DENTON (UNT), Texas — In a time when discussions about race and equity are everywhere, a University of North Texas professor is looking at the impact of theater on the Black Power movement, especially theaters owned by Black women.
Department of History lecturer Kerry Goldmann noted that often when people look at the Black Power movement of the late 1950s, ’60s and ’70s, they’re looking at male writers such as Amiri Baraka.
She realized that few scholars were looking at institutions like theaters, and fewer were looking at the women carrying those theaters — and the Black Power movement — into today.
“It was female-driven as a revolution and these theaters still exist,” Goldmann said. “The way these theaters have survived and have carried the tenets through as a long-form movement show that it has persisted and that today, they house the heart of that movement and have carried it through unruptured.”
She chose to focus on three theaters representing each coast across the country, noting that each showed local and regional nuances within the broad national Black Power movement. Two of the three theaters were also passed on to female descendants, remaining woman-owned to this day.
“When we can see that there has been success and there has been effectiveness in these institutions that still exist today, it gives credibility to this movement and these efforts and these women,” Goldmann said. “These theaters are community entities that people of the public can engage with. You can patronize these places, support them, because they support the Black community.”
The first, the Black Repertory Group Theater, was founded by Nora Vaughn in 1964 in Oakland, California, and went through a genesis of alternative structures, starting in a church and then traveling as a troupe before settling in to a permanent home. Vaughn’s daughter Mona Vaughn Scott inherited the Black Repertory Group.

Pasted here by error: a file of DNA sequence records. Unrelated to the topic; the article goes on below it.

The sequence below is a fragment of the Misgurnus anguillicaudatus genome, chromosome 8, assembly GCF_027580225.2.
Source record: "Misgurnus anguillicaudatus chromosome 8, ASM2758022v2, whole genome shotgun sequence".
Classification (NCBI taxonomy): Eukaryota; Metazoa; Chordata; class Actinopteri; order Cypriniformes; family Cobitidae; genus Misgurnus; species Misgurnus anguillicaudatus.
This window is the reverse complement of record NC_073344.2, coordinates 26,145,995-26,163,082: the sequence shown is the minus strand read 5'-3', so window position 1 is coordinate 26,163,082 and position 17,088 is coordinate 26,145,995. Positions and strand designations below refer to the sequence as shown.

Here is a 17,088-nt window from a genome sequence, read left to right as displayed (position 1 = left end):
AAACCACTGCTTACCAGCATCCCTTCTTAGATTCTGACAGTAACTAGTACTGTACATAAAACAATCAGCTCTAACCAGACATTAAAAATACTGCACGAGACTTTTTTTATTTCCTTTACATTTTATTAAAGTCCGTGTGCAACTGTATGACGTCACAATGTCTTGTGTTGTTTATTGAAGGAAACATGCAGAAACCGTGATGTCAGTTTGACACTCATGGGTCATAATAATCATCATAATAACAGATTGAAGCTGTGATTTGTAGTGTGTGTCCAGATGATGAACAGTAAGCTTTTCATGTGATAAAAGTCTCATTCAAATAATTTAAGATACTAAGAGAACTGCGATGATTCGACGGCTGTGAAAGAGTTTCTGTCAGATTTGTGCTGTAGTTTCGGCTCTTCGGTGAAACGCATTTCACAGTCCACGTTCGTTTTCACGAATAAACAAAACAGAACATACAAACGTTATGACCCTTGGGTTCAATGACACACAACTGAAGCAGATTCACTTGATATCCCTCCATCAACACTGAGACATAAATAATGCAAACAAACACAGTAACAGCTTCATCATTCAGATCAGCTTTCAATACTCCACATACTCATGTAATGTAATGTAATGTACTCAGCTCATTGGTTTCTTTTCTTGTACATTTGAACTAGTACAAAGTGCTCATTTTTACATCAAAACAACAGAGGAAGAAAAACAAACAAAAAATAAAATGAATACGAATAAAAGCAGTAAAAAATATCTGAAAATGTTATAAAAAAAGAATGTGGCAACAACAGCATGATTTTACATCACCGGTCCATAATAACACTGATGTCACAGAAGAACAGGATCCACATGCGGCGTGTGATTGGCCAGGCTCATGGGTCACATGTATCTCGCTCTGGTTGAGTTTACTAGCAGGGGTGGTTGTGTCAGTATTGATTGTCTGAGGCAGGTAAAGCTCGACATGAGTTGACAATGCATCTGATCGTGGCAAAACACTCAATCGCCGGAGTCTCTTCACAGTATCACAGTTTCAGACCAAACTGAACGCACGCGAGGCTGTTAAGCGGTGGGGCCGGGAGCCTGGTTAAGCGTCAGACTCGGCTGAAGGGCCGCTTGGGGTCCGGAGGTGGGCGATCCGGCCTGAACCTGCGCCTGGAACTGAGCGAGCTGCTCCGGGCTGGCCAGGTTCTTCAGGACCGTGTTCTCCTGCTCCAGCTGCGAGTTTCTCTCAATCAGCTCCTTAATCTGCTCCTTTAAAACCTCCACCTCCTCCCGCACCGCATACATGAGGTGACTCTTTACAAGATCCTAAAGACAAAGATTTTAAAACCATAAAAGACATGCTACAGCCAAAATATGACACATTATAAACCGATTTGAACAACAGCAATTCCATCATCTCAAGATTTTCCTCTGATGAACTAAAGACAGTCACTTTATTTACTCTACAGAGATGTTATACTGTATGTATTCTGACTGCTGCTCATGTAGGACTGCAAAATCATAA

The second theater, the National Black Theatre of Harlem in Harlem, New York, was founded in 1968 by Barbara Ann Teer, who built up artists as revolutionaries. Her daughter, Sade Lythcott, owns the National Black Theatre today.
The third, the Ensemble Theater in Houston, Texas, is an outlier in that it was founded in 1978 by a man, George Hawkins, who put the theater’s actual leadership in the hands of a female board and his artistic director, Eileen Morris, who inherited leadership of the theater when he passed in the early ’90s and is still the artistic director today.
“People have not looked at how the Black theater was the epitome of an embodied Black Power movement with all the tenets that went in to it, with cultural nationalism, economic nationalism, communal uplift and communal ownership,” Goldmann said. “Art is not benign or passive. It is incredibly active, and it is an agent of long-form social change. That’s what we’re able to see in these theaters. Culture is a powerful force that shapes society, and it can be a tool that marginalized groups can use to great effect.”
She noted that while it wasn’t a theater she used for a case study, the Black Academy of Arts and Letters in Dallas is a great example in the Dallas-Fort Worth area.